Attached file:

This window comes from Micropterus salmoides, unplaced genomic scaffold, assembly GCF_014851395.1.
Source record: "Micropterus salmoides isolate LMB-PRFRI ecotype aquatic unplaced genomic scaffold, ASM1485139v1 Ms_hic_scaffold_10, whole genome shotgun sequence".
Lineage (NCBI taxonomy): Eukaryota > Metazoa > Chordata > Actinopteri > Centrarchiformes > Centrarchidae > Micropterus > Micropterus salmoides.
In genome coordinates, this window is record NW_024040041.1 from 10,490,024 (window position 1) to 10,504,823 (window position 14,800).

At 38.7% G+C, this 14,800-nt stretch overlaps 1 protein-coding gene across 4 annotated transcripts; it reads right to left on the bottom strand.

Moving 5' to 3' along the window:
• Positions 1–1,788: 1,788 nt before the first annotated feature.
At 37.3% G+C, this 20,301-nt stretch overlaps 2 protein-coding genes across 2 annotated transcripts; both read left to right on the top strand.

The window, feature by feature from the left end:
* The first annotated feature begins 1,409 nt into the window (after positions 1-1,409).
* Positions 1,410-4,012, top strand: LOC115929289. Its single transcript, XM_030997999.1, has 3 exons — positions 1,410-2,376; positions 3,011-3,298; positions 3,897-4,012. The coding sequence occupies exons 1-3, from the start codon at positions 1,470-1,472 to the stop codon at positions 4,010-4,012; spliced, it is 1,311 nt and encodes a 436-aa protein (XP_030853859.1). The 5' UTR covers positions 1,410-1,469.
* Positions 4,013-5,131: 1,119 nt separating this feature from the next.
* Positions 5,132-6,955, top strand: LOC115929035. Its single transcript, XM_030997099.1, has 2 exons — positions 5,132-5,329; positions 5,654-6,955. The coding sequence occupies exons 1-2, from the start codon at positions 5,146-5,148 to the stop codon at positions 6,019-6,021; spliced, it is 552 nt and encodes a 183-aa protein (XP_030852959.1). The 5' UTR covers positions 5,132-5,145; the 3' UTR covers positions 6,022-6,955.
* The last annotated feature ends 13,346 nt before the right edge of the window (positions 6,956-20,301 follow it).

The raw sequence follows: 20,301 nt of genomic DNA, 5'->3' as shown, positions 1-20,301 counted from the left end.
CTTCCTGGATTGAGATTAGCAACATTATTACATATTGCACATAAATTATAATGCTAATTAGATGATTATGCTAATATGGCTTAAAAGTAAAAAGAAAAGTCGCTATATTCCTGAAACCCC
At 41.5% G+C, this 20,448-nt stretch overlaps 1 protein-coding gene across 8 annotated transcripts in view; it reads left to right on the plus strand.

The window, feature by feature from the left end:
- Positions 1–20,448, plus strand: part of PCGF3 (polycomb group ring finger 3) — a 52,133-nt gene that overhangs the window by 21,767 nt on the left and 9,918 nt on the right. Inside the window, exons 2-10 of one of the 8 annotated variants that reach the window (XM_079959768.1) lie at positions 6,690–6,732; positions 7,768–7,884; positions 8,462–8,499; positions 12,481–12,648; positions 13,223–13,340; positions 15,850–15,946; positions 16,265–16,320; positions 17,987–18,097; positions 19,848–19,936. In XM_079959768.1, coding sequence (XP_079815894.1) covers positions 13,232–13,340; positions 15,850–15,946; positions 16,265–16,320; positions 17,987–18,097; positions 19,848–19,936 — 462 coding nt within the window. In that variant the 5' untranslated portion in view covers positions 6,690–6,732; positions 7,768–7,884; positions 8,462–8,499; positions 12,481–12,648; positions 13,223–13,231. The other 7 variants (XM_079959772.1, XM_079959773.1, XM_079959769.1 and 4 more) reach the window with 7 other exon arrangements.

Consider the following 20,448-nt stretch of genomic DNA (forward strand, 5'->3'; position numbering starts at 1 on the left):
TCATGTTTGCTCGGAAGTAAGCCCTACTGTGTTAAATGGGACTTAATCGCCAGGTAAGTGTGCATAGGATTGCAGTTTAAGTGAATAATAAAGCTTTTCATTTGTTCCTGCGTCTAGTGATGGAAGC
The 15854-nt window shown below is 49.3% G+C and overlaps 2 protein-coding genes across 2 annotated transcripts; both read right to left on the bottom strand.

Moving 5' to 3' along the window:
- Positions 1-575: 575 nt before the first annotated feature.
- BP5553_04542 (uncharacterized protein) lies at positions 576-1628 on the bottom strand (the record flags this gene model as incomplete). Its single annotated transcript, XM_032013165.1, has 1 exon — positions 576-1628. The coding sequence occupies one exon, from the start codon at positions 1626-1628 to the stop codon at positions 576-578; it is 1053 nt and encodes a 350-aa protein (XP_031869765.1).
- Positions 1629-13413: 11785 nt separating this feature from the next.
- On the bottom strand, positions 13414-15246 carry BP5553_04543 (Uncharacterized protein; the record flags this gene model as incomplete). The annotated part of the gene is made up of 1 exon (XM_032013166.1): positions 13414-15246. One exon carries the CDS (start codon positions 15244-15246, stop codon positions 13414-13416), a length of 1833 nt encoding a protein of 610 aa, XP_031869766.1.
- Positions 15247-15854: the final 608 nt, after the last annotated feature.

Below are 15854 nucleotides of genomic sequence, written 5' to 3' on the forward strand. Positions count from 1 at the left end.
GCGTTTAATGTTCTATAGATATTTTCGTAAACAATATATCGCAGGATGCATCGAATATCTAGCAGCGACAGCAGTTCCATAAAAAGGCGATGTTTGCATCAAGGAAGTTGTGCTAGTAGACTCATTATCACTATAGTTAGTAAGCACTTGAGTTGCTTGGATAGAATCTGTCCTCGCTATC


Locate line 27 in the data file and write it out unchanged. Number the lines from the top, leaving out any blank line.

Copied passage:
- On the bottom strand, positions 13414-15246 carry BP5553_04543 (Uncharacterized protein; the record flags this gene model as incomplete). The annotated part of the gene is made up of 1 exon (XM_032013166.1): positions 13414-15246. One exon carries the CDS (start codon positions 15244-15246, stop codon positions 13414-13416), a length of 1833 nt encoding a protein of 610 aa, XP_031869766.1.